Wednesday, July 31, 2013

Japan throws cash at pop culture -- pop culture responds: my Japan Times column

latest column for The Japan Times:

Can METI’s ¥50 billion fund unfreeze ‘Cool Japan’?


Naysaying is almost always risk-free, especially if you do it online. If you’re a cynic, you’re usually right, and if you’re wrong, you can just delete those errant tweets and posts and join the party.

So last month, when Japan’s Upper House rubber-stamped a culture-promotion fund called Cool Japan, I expected little more than bemused shrugs from the anime industry and scorn from Internet otaku (fanboys).

Kyary Pamyu Pamyu
The government has been trumpeting its support of Japanese pop culture since at least 2002, when journalist Douglas McGray’s essay, “Japan’s Gross National Cool,” helped awaken politicians to a post-manufacturing path to global relevance. At the time, populist Prime Minister Junichiro Koizumi, an Elvis fan with a storm-trooper-like helmet of gray hair, announced that Japan would be King of content par excellence.

Here’s what happened: Doraemon, the blue cat character from the series of the same name, which has rarely aired in English-speaking countries, was chosen by the government as Japan’s “anime ambassador.” The following year, three girl-next-door models dressed as a Lolita, a Harajuku-girl and a schoolgirl posed for photographers at the Japan Expo in Paris. But they weren’t cosplaying; they were there as government-sponsored “kawaii (cute) ambassadors of Japan.”

In 2009, a British radio program interviewed me in Tokyo on the significance of then-Prime Minister Taro Aso’s proposed National Center for Media Arts — what the media called the Manga Museum. This would be the first major government-sanctioned repository for Japan’s popular arts post-1945, aimed at a new generation of tourists for whom Japanese pop culture was not merely cool, but worthy of curation and study.

Museum ground was never broken.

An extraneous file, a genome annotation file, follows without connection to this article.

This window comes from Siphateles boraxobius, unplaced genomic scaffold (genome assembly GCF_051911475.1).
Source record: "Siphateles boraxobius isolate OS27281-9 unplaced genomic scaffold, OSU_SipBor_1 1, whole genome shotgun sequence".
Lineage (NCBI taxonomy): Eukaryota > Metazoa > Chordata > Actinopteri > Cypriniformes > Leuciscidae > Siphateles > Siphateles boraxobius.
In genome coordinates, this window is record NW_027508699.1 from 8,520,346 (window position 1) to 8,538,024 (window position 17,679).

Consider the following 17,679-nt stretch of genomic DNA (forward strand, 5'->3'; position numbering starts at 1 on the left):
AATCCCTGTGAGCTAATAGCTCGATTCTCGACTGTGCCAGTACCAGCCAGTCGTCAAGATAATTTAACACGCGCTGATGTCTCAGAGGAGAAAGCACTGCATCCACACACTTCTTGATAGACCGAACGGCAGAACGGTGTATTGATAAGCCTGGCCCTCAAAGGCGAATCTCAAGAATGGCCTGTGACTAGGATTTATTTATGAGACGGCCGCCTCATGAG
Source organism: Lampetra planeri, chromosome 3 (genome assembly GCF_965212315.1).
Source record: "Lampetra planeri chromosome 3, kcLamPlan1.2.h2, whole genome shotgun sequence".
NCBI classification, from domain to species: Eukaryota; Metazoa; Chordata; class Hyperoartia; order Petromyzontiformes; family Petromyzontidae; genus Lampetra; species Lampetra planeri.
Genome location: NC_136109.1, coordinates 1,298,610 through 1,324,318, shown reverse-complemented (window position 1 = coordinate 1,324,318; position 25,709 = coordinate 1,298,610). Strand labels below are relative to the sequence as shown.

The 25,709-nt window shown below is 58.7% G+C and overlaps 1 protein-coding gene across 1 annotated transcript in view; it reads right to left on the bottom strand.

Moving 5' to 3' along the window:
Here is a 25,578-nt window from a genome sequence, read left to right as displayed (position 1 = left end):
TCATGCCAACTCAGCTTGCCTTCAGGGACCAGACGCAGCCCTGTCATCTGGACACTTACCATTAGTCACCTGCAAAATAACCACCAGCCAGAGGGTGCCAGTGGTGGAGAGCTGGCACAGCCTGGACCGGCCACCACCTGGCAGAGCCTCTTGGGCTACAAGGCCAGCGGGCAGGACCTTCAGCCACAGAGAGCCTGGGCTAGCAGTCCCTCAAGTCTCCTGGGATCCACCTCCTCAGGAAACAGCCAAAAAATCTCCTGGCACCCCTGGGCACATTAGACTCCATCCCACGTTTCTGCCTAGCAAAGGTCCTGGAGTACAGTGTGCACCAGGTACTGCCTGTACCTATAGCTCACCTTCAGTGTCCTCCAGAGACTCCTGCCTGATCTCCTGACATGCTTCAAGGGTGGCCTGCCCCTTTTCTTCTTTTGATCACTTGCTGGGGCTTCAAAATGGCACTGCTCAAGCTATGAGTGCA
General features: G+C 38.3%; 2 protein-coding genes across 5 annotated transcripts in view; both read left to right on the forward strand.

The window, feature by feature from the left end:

Tuesday, July 02, 2013

On the Japanese government's (METI's) new COOL JAPAN fund for Time magazine

Latest for TIME on METI's newly passed "Cool Japan" content fund and campaign.

Japan Spends Millions in Order to Be Cool

By Roland Kelts 

Just as Washington shuts its stimulus chest, and with the economies of Europe tightening their purse strings in times of austerity, Tokyo’s wallet is suddenly very fat and visible. The object of its lavish spending this time is culture.

Japan’s upper house gave final approval on June 12 for a $500 million, 20-year fund to promote Japanese culture overseas. Called Cool Japan, the multidisciplinary campaign is designed to plug everything from anime and manga to Japanese movies, design, fashion, food and tourism. Overseen by the Ministry of Economy, Trade and Industry (METI), the campaign will woo private investors later this year to hit an eventual target of $600 million. It’s unfortunate that the name of a campaign to showcase creative originality strongly echoes Cool Britannia, the pop-cultural flowering that took place in the U.K. in the 1990s, but it’s early days for Tokyo’s own soft-power push.

Naturally, there’s a bottom line. Creative content, says Mika Takagi of METI’s international-economic-affairs division, will “help sell goods.” One inspiration, she suggests, is South Korea. In 1998, according to METI, the South Korean government invested $500 million into a cultural-promotion fund. Fifteen years later, its artists dominate the pop-music charts in Asia, its television and movie titles are top sellers throughout the region, and the whole world knows a South Korean rapper named Psy. Even better, South Korean goods — think of Samsung phones or Hyundai cars — have become global successes, with an image that’s modern, young and fun.